Twins’ Gilberto Celestino shows maturation on field in second season
Coming into Tuesday’s game — which Celestino started in place of Buxton — he was hitting .327 with a 140 OPS+ (100 is league average)
When the Minnesota Twins called up Gilberto Celestino early last June, it was more out of necessity than a feeling that the outfielder was ready to be pressed into major league duty.
Byron Buxton was on the injured list. So was Max Kepler. And when Rob Refsnyder ran into a wall pursing a home run and suffered a concussion, the Twins were light on players who could man center field.
Celestino had played in just 24 games at Double-A at that point and hadn’t taken an at-bat at Triple-A at the time of his first promotion, and that became abundantly clear quickly.
Fast forward a year and Celestino, now just 23, looks like a totally different player. Coming into Tuesday’s game — which Celestino started in place of Buxton — he was hitting .327 with a 140 OPS+ (100 is league average), and he has looked plenty comfortable in the outfield, too.
“Last year, because it was quick, it was difficult,” Celestino said. “Everybody saw it. But that, on the other hand, helped me to adjust this year. I knew what I was supposed to expect at this level, so that’s why I feel more comfortable.”
In limited major league at-bats last year, Celestino hit just .136 with a .177 on-base percentage and .288 slugging percentage. He struggled in the field at times, too. In one particularly memorable game in Kansas City, Celestino committed a pair of errors on the same play, colliding with Trevor Larnach and muffing a catch before airmailing a throw.
He found himself up and down between the majors and minors last season, and was actually optioned to Triple-A this spring before the Twins reversed course and decided to carry him on the Opening Day roster.
He has looked much more the part of a major leaguer since then.
“Every single aspect of his game looks like it’s taken a step or two in a positive direction. The offensive game, he looks like a really good major-league bat right now, capable of almost anything,” manager Rocco Baldelli said. “He’s played so well, in center field, on the corner, he’s run the bases well. He looks like a guy that’s maturing and turning into a good major-league player. And to see a guy make that kind of jump and those adjustments just from last year, is great to see.”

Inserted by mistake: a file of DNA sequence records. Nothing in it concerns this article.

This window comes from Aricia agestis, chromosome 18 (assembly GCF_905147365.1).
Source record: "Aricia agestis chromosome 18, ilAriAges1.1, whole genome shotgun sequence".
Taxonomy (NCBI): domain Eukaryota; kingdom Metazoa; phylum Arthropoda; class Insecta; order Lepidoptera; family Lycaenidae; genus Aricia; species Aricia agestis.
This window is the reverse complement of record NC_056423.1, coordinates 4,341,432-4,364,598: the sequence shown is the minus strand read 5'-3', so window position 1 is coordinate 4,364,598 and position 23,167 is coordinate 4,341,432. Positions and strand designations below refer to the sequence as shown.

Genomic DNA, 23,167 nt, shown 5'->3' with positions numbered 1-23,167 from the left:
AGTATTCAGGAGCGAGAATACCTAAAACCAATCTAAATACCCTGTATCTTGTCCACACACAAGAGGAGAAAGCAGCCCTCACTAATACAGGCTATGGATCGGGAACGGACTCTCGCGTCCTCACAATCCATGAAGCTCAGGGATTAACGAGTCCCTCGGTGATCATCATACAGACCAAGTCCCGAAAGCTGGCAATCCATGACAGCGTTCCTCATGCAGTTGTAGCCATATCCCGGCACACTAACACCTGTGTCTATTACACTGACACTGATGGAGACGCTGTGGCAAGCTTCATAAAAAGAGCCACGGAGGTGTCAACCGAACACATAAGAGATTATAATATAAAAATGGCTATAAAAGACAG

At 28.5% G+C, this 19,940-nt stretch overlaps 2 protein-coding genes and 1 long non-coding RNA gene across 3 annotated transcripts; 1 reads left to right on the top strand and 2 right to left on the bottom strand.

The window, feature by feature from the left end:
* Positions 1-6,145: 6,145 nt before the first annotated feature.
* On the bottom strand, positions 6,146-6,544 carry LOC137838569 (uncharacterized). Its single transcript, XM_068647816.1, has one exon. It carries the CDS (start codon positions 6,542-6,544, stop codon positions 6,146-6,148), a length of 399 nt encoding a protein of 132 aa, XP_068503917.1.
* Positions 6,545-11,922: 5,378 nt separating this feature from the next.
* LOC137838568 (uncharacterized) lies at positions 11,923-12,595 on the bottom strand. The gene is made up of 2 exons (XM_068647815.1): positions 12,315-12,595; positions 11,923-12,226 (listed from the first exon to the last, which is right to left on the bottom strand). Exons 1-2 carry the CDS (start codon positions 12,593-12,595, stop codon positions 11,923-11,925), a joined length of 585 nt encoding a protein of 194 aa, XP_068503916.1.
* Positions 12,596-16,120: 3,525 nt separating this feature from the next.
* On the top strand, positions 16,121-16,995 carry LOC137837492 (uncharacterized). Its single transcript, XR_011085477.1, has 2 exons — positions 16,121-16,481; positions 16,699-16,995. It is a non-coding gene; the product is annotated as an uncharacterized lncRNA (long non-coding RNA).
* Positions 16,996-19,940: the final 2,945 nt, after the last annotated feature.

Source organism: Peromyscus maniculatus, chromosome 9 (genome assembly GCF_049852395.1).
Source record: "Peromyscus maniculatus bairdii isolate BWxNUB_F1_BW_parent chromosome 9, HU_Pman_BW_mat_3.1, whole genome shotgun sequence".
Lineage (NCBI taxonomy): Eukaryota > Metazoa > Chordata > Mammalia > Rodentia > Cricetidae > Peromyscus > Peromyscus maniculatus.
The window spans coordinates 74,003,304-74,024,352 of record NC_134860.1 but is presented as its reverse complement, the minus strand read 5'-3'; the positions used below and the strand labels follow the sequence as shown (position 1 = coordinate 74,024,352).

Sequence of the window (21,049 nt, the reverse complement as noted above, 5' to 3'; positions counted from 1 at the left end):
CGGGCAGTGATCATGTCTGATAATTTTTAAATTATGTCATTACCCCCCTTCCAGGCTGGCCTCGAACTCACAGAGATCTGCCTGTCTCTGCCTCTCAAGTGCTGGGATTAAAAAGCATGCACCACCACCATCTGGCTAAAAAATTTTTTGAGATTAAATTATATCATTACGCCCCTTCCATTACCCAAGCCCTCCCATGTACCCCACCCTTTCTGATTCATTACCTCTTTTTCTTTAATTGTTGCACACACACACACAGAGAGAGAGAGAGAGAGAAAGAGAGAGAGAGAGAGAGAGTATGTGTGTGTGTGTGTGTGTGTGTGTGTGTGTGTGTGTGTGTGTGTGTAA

It’s been especially important because the Twins have been building in off days for Buxton, who is still managing a knee issue. Between Celestino and Nick Gordon, an infielder turned into a converted outfielder, the Twins have been able to cover those games and leave Kepler in right field, as they prefer.
And they’ve been able to feel confident in doing so, thanks in large part to Celestino’s maturation.
“Last year, we had him out there as a 22-year-old with limited experience and truthfully, we probably didn’t put him in an ideal spot to go out there and perform, and he did what he was asked to do in some tough circumstances,” Baldelli said. “But this is, I think, a progression of a talented young player and I think we’re seeing what he can do.”
Baldelli said there was a “good possibility” that Carlos Correa (finger) will return on Wednesday. If not, it would be Friday in Kansas City after the team’s off day. … Bailey Ober (groin) rejoined the Twins after making a rehab outing, and said he felt good and healthy during that start. The Twins plan on lining him up for a start this weekend. … Baldelli said the Twins were “getting close to sending,” Trevor Larnach (groin) out on a rehab assignment to get some at-bats.
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